twenty-five letters from colored peo
ple commending ns Tor the manner
in which we carry out the separate
Inasmuch as the Jim Crow car-
law was the pet "white supremacy''
legislation of the last legislature it
would seem from this that extra care
for the comfort of the negro and as in
the case of the Southern, giving him
the "long end of the rope" was the
last legislature's idea of "white su
YELLOW FEVER AT HAMPTON.
Thirty Caiws Reported at Soldier Home
General Alanu Manifested.
Newport News, Va., July 30.
At this writing there are thirty cases
of what is believed to be genuine
yellow fever at the National Soldiers'
Home, near Hampton, and three
deaths from the disease were report
ed today. There were several other
deaths at the institution yesterday,
br.t it cannot be staged to night that
all of them were caused by yellow
fever. Newport News and Hampton
are quarantined against the Soldiers'
nonie. The Government authorities
tt Old Point have already adopt d
this step, and no street cars are al
lowed to enter the reservation.
Quarantine Officer Hobson, of this
port, went to the Soldiers' Home to
night and verified the statement that
there are now thirty cases of the
disease at the Home, and that there
were three deaths from the malady
today. While no one outside the
Soldiers' Home knew anything about
the existence of the yellow fever un
til today, it is said that the disease
made ' it appearance three days ago.
The most rigid quarantine regula
tions wi'l be enforced to prevent the
spread of the malady.
The news has created great excite
ment in Newport News, Old Point
and Hampton, and the most vigorous
measures were resorted to prevent
its spread. There are 4.000 veterans
at the Home, and several large ex
cursion parties went through it last
The disease was supposed to be
brought to the Hi me by an old sol
dier who had just returned from San'
I mmediately upon receipt of infor
mation of yellow fever outbreak the
War Department issued the follow- j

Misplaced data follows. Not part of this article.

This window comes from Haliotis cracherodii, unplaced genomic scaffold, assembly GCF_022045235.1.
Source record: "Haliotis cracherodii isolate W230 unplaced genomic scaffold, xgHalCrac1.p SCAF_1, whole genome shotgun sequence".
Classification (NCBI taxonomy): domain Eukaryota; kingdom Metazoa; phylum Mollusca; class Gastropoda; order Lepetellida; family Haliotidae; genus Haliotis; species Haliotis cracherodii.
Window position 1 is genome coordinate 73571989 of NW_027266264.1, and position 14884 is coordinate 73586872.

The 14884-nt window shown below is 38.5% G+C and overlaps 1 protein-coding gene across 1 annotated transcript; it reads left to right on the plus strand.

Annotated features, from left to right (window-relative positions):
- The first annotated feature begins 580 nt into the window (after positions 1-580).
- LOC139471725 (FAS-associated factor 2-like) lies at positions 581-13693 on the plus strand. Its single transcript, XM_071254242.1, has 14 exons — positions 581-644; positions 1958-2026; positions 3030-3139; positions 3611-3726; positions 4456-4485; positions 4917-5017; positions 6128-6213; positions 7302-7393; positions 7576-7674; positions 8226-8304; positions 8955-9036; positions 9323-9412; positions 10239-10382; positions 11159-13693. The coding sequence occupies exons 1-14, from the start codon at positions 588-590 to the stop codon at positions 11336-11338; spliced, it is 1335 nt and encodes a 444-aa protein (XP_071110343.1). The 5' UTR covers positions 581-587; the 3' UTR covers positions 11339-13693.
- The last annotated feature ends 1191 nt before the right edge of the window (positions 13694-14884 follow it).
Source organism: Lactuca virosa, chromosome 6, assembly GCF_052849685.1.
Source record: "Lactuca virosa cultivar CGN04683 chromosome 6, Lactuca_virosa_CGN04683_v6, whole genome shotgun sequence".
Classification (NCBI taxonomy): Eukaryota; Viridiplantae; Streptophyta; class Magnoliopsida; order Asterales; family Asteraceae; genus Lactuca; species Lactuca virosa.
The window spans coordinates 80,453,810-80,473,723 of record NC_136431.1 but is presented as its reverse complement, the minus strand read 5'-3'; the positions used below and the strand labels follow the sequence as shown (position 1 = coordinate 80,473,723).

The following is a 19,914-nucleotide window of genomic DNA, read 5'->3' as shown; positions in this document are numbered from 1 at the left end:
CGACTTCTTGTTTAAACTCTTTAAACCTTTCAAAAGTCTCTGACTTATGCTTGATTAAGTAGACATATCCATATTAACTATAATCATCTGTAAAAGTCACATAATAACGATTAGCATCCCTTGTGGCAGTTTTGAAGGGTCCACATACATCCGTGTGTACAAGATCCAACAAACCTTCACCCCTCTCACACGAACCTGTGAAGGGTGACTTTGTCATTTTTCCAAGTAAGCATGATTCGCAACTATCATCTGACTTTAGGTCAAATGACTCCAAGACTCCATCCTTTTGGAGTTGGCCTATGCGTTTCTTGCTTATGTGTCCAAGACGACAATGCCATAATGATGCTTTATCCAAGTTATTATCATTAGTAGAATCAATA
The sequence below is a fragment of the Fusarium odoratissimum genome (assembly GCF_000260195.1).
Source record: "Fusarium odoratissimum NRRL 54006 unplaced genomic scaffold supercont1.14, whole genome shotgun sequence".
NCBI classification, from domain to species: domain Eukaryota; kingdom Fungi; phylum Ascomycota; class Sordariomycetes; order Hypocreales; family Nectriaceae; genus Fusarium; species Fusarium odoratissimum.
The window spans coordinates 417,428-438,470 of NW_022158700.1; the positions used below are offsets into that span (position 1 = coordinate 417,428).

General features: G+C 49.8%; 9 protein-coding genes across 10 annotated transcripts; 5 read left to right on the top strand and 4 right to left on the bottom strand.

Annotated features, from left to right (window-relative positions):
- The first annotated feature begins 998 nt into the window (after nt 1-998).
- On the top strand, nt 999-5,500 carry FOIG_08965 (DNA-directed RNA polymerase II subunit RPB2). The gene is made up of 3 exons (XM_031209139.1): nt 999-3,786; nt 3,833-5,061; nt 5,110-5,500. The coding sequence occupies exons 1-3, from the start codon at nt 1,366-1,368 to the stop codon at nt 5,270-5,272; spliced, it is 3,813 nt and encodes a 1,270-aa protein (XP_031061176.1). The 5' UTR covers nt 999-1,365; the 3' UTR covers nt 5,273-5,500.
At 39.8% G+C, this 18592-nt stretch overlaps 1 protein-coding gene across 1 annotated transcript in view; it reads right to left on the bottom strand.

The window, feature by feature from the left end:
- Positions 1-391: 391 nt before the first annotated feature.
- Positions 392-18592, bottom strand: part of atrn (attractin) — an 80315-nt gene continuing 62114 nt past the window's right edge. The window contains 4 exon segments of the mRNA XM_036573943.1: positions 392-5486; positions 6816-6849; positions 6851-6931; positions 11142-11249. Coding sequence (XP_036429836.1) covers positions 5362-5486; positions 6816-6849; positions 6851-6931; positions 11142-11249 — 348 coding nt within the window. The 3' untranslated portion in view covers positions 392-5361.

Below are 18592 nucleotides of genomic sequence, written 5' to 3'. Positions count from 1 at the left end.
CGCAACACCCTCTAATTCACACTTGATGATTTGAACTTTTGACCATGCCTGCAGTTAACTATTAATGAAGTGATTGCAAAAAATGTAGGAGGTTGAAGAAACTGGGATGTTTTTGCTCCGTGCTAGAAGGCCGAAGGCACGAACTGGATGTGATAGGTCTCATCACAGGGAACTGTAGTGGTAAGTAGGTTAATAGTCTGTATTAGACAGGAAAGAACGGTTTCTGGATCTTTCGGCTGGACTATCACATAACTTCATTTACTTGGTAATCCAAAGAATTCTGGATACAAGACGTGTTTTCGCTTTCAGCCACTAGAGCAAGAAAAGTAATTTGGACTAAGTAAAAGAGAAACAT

"Commanding General, Depart
ment of the East, Governor's Island,
"The presence of yellow fever hav
ing been officially reported at the
Soldiers' Home at Himpton, Va ,
the Secretary of War directs that
you give orders for the immediate
movement of the garrison at Fort
Monroe to some place of safety some
where on the northern coast to be
selected by you. Two commissioned
officers and not less than twenty men
will be left in charge of the post. If
there are immunes in the command
they will be given preference. Ac
knowledge receipt and report action
Signed "H. C. Corbin,
-On,i m mt Hie Ot-hlWr" CM
The correspondent of the Char
lotte Observer, writing to that papei
from Fayetteville, nnder dat. ol
liareh 4th, aajs:
The Observer correetly goagee ab
lie sentiment ia throwing out a word
of warning against taking for grad
ed the carrying at the ballot box of
the suffrage constitutional amenl
ment. It will n quite Laxtf wwik !rn
I the rank and file and leadeiaof lb.
party. There u certainly n clon-1
on the title of the Cape Fear ltn
oeraey to orthodoxy, d at the wriUi
is snrprised at the number of bad
ing Democrats whom he moets op
posed to the amendment, a he elanrt
about the "grand son of his grand
father" is especially deciied as a
The suffrage amendment refertcd
to above, which was adopted by tl
; last Legislature, is as follows:
THE SUFFRAGE AMENDMENT.
Section 1. That Article VI of the
Constitution of North Carolina W,
and the sam is hereby rejs altd, ui
in lien thereof shall be ubstituted